Zoning Rights vs. Home Owner’s Association Rules

Zoning Rights VS Home Owner’s Association Rules A recent High Court judgment addressed the knotty problem of an HOA’s powers to bar an owner from running a home-based business. The facts of the case were that a homeowner in an estate who was running a hair salon from her house breached a written undertaking to the HOA to cease business, and that the HOA then applied to the High Court to interdict her from continuing. She was bound (via both her purchase agreement and the title deeds) by the HOA’s constitution and conduct rules – which prohibited the use of homes in the estate for anything other than residential purposes, except by special resolution, she argued, however, that her home business was permitted by the local zoning regulations – which did indeed permit certain small-scale non-residential activities – and that the HOA had no right to override these zoning scheme provisions by prohibiting all non-residential use. The interdict was, though, eventually granted by a “full bench” of the High Court, which held that “… there is nothing contained in our law which prevents a property owner from agreeing to a limitation of its rights ….”, and that the individual home owners in this estate had, by agreement, forfeited their right to use their properties for anything but residential purposes. Moreover, the Court said, the HOA had not purported to change the municipal zoning scheme and was “well within its rights to seek to preserve the residential character of the development.  The home owner was thus ordered to stop running her business from home and, to make things worse, was...

Law of Property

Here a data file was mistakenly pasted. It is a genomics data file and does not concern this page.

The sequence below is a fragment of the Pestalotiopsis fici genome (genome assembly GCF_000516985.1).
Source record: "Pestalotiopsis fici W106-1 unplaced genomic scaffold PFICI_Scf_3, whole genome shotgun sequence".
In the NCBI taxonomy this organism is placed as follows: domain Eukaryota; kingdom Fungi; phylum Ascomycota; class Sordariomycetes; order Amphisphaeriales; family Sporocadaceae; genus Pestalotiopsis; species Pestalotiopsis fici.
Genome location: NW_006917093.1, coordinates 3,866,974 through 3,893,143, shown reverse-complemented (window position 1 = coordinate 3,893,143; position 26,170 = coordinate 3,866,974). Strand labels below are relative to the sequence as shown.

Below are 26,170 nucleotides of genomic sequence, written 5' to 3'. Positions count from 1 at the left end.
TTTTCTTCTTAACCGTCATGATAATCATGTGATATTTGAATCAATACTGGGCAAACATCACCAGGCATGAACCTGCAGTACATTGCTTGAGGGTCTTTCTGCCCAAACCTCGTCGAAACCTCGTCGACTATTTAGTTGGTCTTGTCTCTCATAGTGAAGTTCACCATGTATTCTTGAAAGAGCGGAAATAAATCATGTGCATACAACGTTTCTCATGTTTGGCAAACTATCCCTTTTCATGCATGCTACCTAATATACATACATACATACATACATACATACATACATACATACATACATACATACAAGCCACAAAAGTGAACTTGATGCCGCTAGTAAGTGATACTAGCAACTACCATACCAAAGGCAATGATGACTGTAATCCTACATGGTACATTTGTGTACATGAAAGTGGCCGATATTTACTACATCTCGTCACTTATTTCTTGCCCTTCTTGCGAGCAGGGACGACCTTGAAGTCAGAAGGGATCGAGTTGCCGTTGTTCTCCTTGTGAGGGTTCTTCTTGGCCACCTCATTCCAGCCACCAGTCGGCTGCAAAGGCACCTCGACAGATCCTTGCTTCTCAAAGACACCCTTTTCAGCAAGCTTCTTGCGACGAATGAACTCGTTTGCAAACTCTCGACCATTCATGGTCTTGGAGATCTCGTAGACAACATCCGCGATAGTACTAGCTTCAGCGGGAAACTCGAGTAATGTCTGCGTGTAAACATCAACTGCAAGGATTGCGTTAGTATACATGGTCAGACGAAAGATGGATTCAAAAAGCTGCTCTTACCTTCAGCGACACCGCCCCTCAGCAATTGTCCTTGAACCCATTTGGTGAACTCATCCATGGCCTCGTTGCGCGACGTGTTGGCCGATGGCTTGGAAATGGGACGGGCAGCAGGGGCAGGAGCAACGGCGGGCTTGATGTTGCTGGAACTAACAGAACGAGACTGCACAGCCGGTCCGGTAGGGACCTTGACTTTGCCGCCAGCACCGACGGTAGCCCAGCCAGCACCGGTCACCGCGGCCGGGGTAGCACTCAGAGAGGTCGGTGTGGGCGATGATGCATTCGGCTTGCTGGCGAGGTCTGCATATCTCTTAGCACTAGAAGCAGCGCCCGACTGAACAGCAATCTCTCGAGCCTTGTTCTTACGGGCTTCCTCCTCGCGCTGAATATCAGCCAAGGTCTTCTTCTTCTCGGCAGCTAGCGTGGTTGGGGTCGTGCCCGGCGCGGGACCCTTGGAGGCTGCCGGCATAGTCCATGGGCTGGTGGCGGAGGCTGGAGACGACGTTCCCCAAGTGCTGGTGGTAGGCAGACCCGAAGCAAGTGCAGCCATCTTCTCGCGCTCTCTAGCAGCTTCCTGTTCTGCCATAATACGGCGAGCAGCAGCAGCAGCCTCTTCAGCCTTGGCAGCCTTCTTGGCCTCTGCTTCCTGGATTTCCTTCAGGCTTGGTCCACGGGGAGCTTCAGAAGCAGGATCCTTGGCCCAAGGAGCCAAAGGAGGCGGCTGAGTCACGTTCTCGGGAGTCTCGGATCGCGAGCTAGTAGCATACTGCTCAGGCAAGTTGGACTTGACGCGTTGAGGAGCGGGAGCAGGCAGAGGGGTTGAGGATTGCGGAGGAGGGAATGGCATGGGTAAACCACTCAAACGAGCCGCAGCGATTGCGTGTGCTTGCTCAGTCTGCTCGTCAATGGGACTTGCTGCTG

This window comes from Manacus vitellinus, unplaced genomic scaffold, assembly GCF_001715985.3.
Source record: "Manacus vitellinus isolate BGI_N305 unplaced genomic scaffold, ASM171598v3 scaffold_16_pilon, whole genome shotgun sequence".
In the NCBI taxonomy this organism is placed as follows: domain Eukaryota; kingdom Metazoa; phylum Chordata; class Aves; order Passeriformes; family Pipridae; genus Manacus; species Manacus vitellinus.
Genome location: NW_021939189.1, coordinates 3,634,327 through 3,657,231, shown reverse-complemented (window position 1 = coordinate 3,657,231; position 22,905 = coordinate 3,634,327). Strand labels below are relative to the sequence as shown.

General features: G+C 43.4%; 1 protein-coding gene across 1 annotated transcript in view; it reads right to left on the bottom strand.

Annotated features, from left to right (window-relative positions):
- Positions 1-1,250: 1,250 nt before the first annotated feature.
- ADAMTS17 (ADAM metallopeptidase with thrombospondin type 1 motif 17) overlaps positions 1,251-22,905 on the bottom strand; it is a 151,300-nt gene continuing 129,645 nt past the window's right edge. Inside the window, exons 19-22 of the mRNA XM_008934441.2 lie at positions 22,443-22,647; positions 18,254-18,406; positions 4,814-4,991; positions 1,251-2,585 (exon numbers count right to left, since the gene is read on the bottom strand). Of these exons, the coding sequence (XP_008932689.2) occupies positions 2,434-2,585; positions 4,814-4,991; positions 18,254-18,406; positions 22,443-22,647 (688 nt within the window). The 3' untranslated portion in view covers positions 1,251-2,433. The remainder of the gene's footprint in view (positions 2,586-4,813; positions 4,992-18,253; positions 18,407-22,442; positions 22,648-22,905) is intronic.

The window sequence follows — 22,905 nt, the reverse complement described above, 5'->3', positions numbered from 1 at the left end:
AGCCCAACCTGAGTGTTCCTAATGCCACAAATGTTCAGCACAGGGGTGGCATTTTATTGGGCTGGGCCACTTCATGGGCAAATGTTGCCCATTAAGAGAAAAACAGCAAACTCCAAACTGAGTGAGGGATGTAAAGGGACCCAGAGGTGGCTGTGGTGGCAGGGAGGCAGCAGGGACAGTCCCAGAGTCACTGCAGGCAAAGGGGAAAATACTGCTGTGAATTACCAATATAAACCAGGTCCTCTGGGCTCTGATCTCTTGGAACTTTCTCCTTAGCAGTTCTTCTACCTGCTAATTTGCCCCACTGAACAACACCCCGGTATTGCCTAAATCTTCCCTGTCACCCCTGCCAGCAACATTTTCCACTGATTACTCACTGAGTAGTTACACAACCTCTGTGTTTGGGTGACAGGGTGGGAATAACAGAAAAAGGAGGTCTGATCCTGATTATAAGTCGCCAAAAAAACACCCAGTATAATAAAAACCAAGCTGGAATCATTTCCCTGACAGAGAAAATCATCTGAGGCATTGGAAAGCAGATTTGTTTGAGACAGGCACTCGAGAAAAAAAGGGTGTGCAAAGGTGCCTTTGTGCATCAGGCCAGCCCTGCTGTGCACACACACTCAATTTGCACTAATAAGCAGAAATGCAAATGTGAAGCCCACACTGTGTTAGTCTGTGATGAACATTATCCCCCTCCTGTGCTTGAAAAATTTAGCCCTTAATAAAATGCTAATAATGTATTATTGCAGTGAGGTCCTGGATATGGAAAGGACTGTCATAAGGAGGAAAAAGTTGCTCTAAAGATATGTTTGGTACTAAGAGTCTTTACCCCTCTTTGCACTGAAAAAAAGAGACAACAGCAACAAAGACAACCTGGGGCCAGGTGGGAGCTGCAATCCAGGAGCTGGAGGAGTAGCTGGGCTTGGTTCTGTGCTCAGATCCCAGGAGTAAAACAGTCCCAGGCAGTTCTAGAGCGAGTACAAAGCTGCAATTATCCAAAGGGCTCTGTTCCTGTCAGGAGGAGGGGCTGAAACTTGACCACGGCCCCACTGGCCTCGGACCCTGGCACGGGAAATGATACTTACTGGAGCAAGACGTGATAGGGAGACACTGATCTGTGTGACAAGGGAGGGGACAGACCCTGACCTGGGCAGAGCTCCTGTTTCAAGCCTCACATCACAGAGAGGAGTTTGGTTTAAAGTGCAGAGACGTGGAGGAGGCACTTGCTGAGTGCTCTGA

Law of Property MORE OFTEN than not, land owners do not understand the nature and consequence of servitudes in respect of their land.  This is largely due to the fact that South African property law hinges on old Roman-Dutch law, which is the foundation of our common law. In a recent case a full bench of the Western Cape High Court held that the Roman-Dutch principle of blokland is still very much alive in our law today. A company in Stellenbosch subdivided its land into two portions. The western landlocked portion was transferred to Fleurbaix Farm (Pty) Ltd and the eastern portion, accessible by public road, was transferred to Van Rhyn. By operation of law, and without having being required to be registered in the Deeds Registry, Fleurbaix had an automatic right of way servitude over Van Rhyn’s property in order to access the public road. Later, Van Rhyn made improvements and altered the landscaping of his property. In doing so Van Rhyn unilaterally closed Fleurbaix’s access to the right of way and replaced it with a right of way running across the northern section of his property. Fleurbaix was not happy with this new arrangement and approached the court. Judge Binns-Ward pointed out that the two properties were what were known in Roman-Dutch Law as blokland. The general rule with regard toblokland is that the landlocked property is automatically entitled to a right of way servitude over the adjoining subdivision in order to access a public road.  In terms of the principle of blokland Fleurbaix was entitled to choose the path of the servitude over Van Rhyn’s land. The caveat to this rule is...